Steve Bartman and Moises Alou will forever be connected in baseball history. (John Biever/SI)
Ten years ago tonight, the Cubs were five outs away from their first World Series appearance since 1945. Chicago led the Marlins 3-0 in the top of the eighth inning of Game 6 of the 2003 National League Championship Series at Wrigley Field, but the Cubs gave up eight runs in that inning to lose the game, and then blew an early 5-3 lead the next night to lose Game 7. In the 10 years since, they haven't won a single postseason game, and they haven't won a World Series title since 1908.
For many, the flashpoint of Chicago's 2003 collapse came on a foul ball hit by Florida second baseman Luis Castillo, which came down over the wall in shallow left field. Cubs left fielder Moises Alou leaped to catch it, but a fan in a black sweater, green turtleneck, Cubs cap, glasses and headphones -- who didn't notice Alou -- also went for the ball. It bounced away from both of them, of course, and landed in the seats. Before that half-inning was over, Chicago trailed by five runs. When the Cubs lost the series the next night, the Windy City had someone to blame.
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But blaming the fan ignores several important facts. The first is that the Marlins had five hits in that inning, none of them by Castillo, who walked later in his fateful at-bat. Second, Chicago subsequently issued two intentional passes that also came around to score. Third, and most importantly, with runners on first and second and one out, and with the Cubs still up 3-1, shortstop Alex Gonzalez booted a sure out, an error that made five of the eight runs that Florida scored in the inning unearned. If there was a key moment in Chicago's eighth-inning collapse, it wasn't Steve Bartman knocking a foul ball away from Moises Alou, it was this:
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I started my first baseball blog in August 2003 and wrote this about the game immediately after its conclusion:
The lingering image from all of this is the fan knocking the ball away from Alou, but, while that may have signaled to the baseball gods that the curse was on, the crucial mistake of the inning was the error by Gonazalez. Not only was it a routine play, but it very well could have been an inning-ending double play, despite the missed out on the foul ball. On the other hand, even if Alou catches Castillo's foul, if Gonzalez still makes his error, chances are the Marlins still tie the game.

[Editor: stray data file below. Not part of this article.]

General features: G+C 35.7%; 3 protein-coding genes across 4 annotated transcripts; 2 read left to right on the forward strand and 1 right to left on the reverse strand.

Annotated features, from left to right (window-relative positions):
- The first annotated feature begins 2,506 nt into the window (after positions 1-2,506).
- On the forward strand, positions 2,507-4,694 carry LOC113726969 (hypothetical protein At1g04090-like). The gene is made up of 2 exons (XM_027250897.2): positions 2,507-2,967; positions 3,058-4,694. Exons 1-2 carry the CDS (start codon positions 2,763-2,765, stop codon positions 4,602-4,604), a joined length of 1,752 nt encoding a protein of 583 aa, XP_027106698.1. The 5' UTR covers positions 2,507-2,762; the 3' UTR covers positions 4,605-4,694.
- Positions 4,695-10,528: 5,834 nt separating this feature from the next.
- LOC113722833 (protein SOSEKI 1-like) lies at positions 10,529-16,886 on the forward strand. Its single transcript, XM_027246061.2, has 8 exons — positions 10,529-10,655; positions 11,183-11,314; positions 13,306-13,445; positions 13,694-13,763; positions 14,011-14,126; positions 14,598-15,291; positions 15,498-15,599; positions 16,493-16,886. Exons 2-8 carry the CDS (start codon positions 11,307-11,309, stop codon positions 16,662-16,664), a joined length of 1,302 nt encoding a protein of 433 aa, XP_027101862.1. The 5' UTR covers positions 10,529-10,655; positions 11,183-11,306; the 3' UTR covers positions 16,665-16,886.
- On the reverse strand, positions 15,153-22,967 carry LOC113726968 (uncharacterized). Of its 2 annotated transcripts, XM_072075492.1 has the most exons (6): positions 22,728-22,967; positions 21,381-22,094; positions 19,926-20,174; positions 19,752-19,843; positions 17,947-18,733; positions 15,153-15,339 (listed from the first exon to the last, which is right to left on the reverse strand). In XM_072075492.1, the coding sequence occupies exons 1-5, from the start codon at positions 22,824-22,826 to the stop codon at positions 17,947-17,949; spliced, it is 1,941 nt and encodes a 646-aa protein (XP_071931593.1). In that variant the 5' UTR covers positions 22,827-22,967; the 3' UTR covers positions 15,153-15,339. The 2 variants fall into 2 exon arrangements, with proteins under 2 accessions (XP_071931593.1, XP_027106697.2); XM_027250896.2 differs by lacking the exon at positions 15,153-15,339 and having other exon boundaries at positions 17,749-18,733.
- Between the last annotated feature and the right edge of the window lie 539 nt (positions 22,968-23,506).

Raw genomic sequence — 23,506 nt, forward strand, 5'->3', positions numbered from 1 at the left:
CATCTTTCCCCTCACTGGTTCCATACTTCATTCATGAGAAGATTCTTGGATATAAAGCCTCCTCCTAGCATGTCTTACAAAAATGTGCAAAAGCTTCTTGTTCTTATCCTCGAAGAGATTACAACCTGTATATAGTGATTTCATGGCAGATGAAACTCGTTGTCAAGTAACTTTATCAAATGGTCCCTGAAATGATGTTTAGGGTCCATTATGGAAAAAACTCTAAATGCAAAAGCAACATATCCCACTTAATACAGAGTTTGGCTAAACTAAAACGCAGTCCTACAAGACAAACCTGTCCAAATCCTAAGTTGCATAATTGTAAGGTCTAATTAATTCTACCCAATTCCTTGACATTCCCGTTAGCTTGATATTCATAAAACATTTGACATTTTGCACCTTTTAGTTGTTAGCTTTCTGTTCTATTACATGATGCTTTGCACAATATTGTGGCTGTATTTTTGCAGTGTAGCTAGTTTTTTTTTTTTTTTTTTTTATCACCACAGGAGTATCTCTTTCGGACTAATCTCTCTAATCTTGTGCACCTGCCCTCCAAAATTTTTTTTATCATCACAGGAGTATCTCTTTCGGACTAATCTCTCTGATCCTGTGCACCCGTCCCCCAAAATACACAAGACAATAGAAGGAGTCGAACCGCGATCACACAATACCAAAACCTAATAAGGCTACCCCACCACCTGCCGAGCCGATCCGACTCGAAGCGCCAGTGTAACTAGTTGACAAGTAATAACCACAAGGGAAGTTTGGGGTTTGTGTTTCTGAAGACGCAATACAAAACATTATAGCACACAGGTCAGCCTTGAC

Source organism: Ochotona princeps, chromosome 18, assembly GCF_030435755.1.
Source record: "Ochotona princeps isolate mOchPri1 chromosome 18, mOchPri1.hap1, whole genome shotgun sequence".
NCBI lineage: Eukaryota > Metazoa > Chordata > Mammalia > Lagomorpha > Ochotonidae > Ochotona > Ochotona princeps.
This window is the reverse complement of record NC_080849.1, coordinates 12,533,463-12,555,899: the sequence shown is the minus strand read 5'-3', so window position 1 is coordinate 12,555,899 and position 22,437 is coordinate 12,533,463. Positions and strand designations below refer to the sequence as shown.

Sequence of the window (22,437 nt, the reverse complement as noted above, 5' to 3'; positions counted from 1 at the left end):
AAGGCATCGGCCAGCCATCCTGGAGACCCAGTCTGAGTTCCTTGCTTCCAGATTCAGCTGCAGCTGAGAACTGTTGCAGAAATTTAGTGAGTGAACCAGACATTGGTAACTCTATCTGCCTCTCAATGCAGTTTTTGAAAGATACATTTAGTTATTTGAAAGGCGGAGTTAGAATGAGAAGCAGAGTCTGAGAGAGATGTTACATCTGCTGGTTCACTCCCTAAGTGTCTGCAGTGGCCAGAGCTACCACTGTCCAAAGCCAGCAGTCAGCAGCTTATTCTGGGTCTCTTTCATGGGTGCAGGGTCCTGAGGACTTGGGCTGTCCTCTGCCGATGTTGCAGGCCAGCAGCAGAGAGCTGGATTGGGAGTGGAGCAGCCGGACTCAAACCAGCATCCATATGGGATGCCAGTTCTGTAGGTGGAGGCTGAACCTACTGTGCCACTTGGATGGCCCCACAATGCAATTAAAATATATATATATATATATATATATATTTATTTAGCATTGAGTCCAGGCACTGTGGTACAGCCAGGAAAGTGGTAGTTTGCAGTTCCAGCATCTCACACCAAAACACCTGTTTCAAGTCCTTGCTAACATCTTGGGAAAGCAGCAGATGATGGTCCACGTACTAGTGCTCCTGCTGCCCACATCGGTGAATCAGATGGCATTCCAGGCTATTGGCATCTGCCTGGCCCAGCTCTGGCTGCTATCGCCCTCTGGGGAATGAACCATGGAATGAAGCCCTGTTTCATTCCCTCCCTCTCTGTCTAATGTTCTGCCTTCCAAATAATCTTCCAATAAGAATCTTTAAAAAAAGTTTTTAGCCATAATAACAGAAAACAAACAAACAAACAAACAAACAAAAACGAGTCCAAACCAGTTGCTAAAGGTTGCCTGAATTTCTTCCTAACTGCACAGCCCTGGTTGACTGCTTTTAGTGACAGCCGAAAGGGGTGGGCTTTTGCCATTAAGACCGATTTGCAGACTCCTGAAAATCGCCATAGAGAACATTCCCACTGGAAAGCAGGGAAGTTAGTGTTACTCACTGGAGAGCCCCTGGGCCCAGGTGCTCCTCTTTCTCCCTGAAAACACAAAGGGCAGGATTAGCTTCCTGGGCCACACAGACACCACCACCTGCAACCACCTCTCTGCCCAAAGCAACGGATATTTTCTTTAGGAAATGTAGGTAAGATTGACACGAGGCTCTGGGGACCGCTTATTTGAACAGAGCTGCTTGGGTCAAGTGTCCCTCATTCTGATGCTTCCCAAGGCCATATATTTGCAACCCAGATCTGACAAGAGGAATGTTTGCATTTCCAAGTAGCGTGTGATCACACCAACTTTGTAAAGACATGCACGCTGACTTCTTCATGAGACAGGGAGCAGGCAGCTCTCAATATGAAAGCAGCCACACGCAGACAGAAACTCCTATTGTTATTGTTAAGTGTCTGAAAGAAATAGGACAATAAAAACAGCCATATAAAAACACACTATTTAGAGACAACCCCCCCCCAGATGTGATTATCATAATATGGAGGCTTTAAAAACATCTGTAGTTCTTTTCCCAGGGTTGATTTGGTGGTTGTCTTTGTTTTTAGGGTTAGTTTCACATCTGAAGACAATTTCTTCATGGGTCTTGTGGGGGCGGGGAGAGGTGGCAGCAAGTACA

Fan interference was not called on the Castillo foul because the umpire judged that the ball would have come down outside of the field of play, thus making it fair game for the fans. Had the fan reached into the field of play, the umpire could have called Castillo out. The unfortunate Cubs fan who attempted to catch the ball was quickly drenched in beer and pelted with other items by his fellow Cubs fans (some of whom also reached for the ball but didn't touch it). He left the stadium with a security escort. While what he did may have been foolish, it did not cost the Cubs the game. That rests on the shoulders of the Cubs pitchers and Gonzalez. It's one thing for a professional athlete to become a lifelong goat along the lines of Fred Merkle or Bill Buckner -- it's an occupational hazard -- but this poor fan technically did nothing wrong and very well may have to move if he maintains a residence in the area. It's a painful thing to see.
On [ESPN's] Baseball Tonight, Bobby Valentine . . . blam[ed Mark] Prior's meltdown on the length of the seventh-inning stretch (during which Bernie Mac surely angered the baseball gods by saying "let's hear it for the Champs" and singing "root root root for the Champs, Champs!") and the Cubs' run-scoring bottom of the seventh. Prior's a young pitcher who sat too long after throwing seven innings, claimed Valentine. It's possible that had something to do with his performance in the eighth, but it's the job of the Cubs coaching staff and Prior's catcher to detect that sort of thing and nip it in the bud by going to the 'pen. Otherwise, it's Prior's job to keep warm during those long layovers late in the game. That still doesn't explain [Kyle] Farnsworth giving up a three-run double to [Mike] Mordecai, or [Mike] Remlinger giving up an RBI single on his first pitch. And it doesn't explain Gonzalez's error.
It's unsettling to note that Mac died in August 2008 having never seen the Cubs win the NL pennant that he had prematurely bestowed on them, and that Prior, one of the brightest young stars in baseball in '03, threw his last major league pitch at the age of 25 in '06 due to a variety of arm injuries. Chicago manager Dusty Baker, who had seen his Giants suffer a similar collapse in Game 6 of the '02 World Series, also hasn't managed a team that has advanced in the playoffs since. And the Cubs have been swept in their only two subsequent postseason appearances, losing in the Division Series in '07 and '08.
Gonzalez, a Miami native, pops up occasionally as a television analyst and became a certified player agent last year, but he has otherwise been forgotten, due in part to the fact that the other starting shortstop in that game was also named Alex Gonzalez and remained active through this season. The player who hit the ball that Gonzalez booted, and who later scored the go-ahead run for Florida, meanwhile, was a 20-year-old Miguel Cabrera.
As for Bartman, though the Cubs didn't win Game 7, he didn't have to move. Instead, he took control of his unfortunate baseball legacy by refusing to participate in it. Bartman apologized to his fellow Cubs fans in a statement
released the next day, which remains his only public act since
. Despite many lucrative offers, he has never given an interview, and he has never appeared on camera since leaving Wrigley Field with a security escort that night.